3 Simple Ways To Reconnect With Your Spouse After A Baby

July 27, 2020  |  

Portrait of African American Couple Moving Into New Home

Source: Jeffrey Markowitz / Getty

A few months after becoming a new mom, I had the opportunity to interview Egypt Sherrod. We talked about quite a bit during our chat, but what stood out to me the most was when she told me that she and her husband had become like roommates following the birth of their first child together.

“When we had my daughter Kendall, who is now 7 and a half, I think we did everything wrong,” she shared during our interview. “For like two years, we became like roommates. When we found each again, what we vowed to do was to make sure that we put our relationship as a priority as well.”

The thought of falling into a roommate-like routine with my husband sounded scary because you always hear about that being the first pit-stop to the breakdown of a marriage. Truthfully, part of me could already feel us slipping into roommate territory, but at five months postpartum, I was still averaging only three hours of sleep per night, and just I didn’t have the energy to put up a fight. So, I didn’t resist.

For a long time, probably a little too long, I was content with the way things were. My idea of affection and sweet gestures was having my husband take the baby in the morning so that I could sleep late, loading the dishwasher after dinner, or bringing home food on his way back from the barbershop so I didn’t have to cook. As long as those things were happening, I could honestly care less about kisses, hugs, or any other form of intimacy. Then one day, seemingly out of the blue, the state that we were in suddenly began to feel uncomfortable. However, I was really surprised by how much work reconnecting took at first.

“It seems to have been the norm for so many couples to say to themselves, ‘Now that the kids are here, we’ll focus on the kids. Our day will come,’” Michele Weiner-Davis, a marriage and family therapist told The New York Times. “But here’s the bad news from someone who’s been on the front lines with couples for decades. Unless you treat your relationship, your marriage, like it’s a living thing — which requires nurturing on a regular basis — you won’t have a marriage after the kids leave home.”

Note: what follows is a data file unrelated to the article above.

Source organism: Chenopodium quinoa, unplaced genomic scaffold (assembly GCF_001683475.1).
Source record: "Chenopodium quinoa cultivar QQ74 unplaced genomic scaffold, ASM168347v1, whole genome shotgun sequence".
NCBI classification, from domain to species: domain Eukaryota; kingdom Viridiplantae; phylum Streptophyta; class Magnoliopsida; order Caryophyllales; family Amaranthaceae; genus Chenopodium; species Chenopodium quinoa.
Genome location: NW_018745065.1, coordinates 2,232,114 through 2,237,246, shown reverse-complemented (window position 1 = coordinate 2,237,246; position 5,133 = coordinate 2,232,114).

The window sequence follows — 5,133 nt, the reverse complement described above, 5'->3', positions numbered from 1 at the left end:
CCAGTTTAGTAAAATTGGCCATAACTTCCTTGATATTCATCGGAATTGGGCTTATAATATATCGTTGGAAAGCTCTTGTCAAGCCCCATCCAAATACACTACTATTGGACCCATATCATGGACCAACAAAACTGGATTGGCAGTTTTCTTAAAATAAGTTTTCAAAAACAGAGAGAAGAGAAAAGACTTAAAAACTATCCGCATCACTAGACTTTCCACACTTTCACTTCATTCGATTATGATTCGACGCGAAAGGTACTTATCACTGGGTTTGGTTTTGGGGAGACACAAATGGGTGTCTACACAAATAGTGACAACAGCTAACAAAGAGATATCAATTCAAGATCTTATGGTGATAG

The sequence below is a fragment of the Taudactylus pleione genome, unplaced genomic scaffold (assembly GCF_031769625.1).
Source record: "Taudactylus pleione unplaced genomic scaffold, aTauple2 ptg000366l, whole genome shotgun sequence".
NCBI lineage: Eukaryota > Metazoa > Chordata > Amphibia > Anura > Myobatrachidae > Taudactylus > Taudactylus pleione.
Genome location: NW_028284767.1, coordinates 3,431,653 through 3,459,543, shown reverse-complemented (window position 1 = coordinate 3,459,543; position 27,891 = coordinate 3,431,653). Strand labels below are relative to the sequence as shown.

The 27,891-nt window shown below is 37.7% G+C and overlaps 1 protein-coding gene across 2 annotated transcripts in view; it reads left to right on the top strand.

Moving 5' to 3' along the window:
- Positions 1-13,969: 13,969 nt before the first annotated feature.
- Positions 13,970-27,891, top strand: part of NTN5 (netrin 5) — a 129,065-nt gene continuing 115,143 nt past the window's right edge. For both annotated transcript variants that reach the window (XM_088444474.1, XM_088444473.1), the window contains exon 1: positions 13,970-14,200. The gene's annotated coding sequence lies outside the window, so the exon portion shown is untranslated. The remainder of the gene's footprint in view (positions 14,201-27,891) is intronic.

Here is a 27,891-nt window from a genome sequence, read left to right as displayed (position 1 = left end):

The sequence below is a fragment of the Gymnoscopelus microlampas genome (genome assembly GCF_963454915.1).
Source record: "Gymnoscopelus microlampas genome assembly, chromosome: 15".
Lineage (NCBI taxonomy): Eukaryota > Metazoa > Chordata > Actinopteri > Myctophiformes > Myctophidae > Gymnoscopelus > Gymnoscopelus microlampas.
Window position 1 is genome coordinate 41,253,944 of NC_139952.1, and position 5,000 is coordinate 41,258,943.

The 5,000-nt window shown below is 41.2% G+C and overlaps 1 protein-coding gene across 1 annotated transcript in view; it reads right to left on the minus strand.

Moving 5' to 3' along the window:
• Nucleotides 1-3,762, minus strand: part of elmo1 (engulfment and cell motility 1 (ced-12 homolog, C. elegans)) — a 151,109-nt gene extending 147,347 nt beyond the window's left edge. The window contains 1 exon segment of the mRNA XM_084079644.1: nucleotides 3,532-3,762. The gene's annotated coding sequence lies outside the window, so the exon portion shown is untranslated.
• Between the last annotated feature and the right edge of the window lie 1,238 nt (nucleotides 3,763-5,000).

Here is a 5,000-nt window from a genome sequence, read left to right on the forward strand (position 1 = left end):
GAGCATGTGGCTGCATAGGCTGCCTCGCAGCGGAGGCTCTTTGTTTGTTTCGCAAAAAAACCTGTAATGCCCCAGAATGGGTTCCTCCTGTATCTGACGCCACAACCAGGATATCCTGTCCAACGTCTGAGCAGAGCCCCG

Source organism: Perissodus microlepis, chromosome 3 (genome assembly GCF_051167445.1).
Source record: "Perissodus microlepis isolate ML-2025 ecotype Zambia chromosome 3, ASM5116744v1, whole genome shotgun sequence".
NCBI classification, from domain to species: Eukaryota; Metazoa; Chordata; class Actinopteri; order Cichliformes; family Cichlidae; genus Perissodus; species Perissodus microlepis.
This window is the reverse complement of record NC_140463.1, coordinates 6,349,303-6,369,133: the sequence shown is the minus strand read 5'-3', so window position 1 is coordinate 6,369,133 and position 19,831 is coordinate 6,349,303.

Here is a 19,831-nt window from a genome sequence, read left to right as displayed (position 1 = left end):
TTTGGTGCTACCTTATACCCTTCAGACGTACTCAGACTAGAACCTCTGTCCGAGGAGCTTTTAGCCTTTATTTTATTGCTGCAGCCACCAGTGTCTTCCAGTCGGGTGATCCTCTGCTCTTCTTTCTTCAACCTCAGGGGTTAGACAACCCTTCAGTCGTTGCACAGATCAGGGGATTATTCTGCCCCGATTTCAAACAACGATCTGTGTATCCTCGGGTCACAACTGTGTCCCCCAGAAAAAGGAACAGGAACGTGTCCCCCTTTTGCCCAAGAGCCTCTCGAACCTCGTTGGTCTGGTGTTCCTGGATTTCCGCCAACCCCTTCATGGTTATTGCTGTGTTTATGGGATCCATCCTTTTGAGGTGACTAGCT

Of course, all of this is a lot easier said than done, so here are some tips to help you get started.

Take care of yourself, first

“When you experience your partner’s desire for intimacy as an intrusion, ask yourself, ‘How deprived am I in my own self-care? What do I need to do to take care of myself in order to feel connected to my own sexuality?’” said Dr. Alexandra Sacks, a reproductive psychiatrist and host of the “Motherhood Sessions” podcast told the Times.

Show gratitude and appreciation

Childrearing is absolutely exhausting and it can test the strongest of marriages, but researchers with the University of Georgia found that a little gratitude can go a long way in protecting marriages against the effects of conflict.

“In any healthy relationship both partners are investing time and energy for the well being of the family,” said Allen Barton, researcher and author of the study. “So asking your spouse whether they feel appreciated and finding ways to acknowledge them for the things they do each day, from doing the dishes to watching the kids, goes a long way.”

Plan activities and outings

“The initial romantic love relationship lasts less than two years for most couples. Inhibited desire affects one in three couples (McCarthy, 2013),” explained Dianne Grande, Ph.D. in an essay for Psychology Today. “Putting date night back into the routine can help couples work as a team to rekindle desire.”

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